In my last post, (read it here), I introduced you to my greenhouse. To refresh your memory, here is what it looks like on the outside:
Right now the entire thing is wrapped in reinforced plastic, which helps keep the chill of these spring evenings out. We are prone to frost at night in this area so I’ve placed a heater on the inside, which makes the plants so happy. Toward the end of May, when we are out of the frost danger zone, the plastic will come off the roof of the greenhouse. Chicken wire is stretched across the top so my plants have continued protection from the wrath of spring/summer storms all season long.
Part of the roof opens up to allow air to circulate and heat to escape during the warmth of the day (it’s already getting above 100 degrees in there during the day, which is a little much for the delicate plants inside). A gutter catches rain water and moves it inside the greenhouse to a barrel. The barrel is attached to an irrigation system that gives the plants a drink. Anyone who knows gardening knows that plants thrive on rain water, more so than water from the faucet. Sometimes, you just can’t compete with Mother Nature.
The real fun is on the inside.
Planted inside are 4 tomato plants, 3 pepper plants, 2 cucumber plants, and a row of green beans. There is far less planted inside the greenhouse than last year. Last year I under estimated how the plants would take over, and while tending an injured leg it was quite a trick to safely maneuver through the inside. This year I left plenty of room for the plants to grow, and paths to walk along without risking injury (to both myself and the plants).
I’m utilizing more space outside the greenhouse for plants that enjoy the cool weather and aren’t bothered by the frost (I senselessly planted them inside last year). The broccoli is planted just outside the greenhouse. Green and yellow onions found a nice spot outside as well. I also have squash and zucchini planted outside, but these are not hardy plants that resist the bite of frost. I took a leap of faith and started them outside, covered by plastic containers that allow for ventilation but keep the frost off them. The containers are cat litter containers with the bottoms cut off (I like the idea of re-using items that would normally go to recycling or be thrown away. It’s good for the environment AND a money saver). The plants are going crazy, so my experiment was a success!!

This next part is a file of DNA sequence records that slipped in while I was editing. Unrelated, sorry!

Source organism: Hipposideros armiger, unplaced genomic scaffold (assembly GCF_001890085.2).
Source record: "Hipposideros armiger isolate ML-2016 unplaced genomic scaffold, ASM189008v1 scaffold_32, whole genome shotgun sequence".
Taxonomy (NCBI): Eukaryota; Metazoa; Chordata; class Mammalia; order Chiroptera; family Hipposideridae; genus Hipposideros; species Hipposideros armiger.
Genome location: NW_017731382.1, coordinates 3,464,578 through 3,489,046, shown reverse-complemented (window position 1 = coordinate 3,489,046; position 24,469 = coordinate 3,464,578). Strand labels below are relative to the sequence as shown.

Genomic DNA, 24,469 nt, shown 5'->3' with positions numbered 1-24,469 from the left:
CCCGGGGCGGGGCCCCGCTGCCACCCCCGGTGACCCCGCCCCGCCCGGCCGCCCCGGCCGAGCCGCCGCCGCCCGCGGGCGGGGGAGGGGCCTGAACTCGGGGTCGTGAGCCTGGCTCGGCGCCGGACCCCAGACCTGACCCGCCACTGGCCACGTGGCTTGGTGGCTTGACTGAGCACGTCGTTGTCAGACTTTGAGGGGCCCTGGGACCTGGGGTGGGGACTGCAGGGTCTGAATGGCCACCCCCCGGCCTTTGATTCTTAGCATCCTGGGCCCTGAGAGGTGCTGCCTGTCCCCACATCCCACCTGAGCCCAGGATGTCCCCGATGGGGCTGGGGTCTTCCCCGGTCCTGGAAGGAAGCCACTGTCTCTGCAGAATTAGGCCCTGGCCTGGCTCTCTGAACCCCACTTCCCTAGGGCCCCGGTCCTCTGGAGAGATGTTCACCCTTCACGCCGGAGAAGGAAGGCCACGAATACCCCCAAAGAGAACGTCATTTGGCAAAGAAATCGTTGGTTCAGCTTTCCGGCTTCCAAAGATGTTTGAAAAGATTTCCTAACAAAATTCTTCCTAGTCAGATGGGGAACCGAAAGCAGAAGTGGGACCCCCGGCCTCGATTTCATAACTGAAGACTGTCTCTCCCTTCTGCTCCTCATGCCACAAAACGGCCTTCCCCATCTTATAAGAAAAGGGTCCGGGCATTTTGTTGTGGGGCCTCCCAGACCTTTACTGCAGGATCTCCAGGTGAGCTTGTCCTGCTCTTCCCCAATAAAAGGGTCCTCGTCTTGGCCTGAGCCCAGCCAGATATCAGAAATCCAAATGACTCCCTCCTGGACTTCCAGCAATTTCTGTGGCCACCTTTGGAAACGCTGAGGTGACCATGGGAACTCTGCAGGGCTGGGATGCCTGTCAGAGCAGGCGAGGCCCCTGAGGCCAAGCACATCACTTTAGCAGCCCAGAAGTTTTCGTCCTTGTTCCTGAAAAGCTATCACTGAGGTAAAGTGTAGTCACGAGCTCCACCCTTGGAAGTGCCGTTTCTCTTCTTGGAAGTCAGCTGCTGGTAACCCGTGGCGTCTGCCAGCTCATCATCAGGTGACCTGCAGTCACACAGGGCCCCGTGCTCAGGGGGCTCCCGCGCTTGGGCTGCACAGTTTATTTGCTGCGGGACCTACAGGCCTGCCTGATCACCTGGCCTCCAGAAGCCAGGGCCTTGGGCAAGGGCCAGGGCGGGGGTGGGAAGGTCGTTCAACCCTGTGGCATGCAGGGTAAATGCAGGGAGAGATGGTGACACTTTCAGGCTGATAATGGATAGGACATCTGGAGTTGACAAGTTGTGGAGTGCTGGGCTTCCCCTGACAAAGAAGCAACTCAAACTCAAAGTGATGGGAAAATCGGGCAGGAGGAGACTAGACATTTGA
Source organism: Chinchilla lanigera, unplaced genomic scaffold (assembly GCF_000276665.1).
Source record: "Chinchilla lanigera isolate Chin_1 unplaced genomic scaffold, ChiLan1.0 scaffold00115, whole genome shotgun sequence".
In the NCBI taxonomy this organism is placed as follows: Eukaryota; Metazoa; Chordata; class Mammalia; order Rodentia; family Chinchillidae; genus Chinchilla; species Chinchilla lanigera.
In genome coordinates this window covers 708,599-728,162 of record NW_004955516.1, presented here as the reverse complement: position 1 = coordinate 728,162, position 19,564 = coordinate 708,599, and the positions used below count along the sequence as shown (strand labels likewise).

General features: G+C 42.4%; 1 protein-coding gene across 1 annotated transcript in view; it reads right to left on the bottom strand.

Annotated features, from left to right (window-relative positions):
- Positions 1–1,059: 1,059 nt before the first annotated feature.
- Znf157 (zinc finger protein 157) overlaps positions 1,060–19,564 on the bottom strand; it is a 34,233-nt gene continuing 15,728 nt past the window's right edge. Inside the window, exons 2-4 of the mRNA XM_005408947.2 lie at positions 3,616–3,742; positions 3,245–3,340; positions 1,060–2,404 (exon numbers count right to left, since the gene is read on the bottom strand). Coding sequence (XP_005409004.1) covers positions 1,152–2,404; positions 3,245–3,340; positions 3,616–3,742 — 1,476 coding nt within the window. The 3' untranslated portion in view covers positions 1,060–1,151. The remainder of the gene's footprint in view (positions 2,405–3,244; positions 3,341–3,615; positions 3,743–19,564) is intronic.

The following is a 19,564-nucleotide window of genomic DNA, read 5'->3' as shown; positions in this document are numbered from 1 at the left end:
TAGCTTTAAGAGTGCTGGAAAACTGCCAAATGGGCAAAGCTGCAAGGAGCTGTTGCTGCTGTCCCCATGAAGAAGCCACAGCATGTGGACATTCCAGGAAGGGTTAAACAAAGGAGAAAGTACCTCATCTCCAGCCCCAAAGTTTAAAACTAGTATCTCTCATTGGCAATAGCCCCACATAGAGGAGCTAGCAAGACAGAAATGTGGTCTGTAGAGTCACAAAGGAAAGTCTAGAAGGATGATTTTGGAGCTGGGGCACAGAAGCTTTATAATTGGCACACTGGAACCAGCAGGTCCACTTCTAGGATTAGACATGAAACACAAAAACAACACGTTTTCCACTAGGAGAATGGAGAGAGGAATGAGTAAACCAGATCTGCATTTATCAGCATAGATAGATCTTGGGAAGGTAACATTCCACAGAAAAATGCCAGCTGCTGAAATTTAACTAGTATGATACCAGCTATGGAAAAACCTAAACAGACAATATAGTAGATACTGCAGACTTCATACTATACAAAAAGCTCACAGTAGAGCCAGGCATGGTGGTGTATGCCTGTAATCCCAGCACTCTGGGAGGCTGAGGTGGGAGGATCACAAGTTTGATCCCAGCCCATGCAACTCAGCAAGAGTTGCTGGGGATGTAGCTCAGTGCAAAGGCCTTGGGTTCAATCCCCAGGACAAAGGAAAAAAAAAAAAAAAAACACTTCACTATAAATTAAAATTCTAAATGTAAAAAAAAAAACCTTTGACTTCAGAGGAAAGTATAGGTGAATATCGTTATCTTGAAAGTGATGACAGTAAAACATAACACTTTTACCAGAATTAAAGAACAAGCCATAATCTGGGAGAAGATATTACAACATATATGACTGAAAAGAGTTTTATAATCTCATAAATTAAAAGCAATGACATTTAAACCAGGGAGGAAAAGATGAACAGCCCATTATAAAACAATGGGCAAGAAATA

I’ll keep you posted on how the plants progress – I mentioned in my last post that one of the tomato plants has flowered, well, actually TWO have flowered. Many would tell me to pick those flowers off and let the plants focus their energy on growing but they’ve been in the ground almost a month and last year they grew to over 6 feet tall (which was a bit excessive, I’m not trying to have tomato trees). So, I don’t think that’s an area for concern – I’d rather have the fruit than impressively large plants anyway.
I’m already impatient for the good eats that come from the garden. Nothing bought at the store even comes close to comparing to what is grown at home. So, Garden, hurry it up already!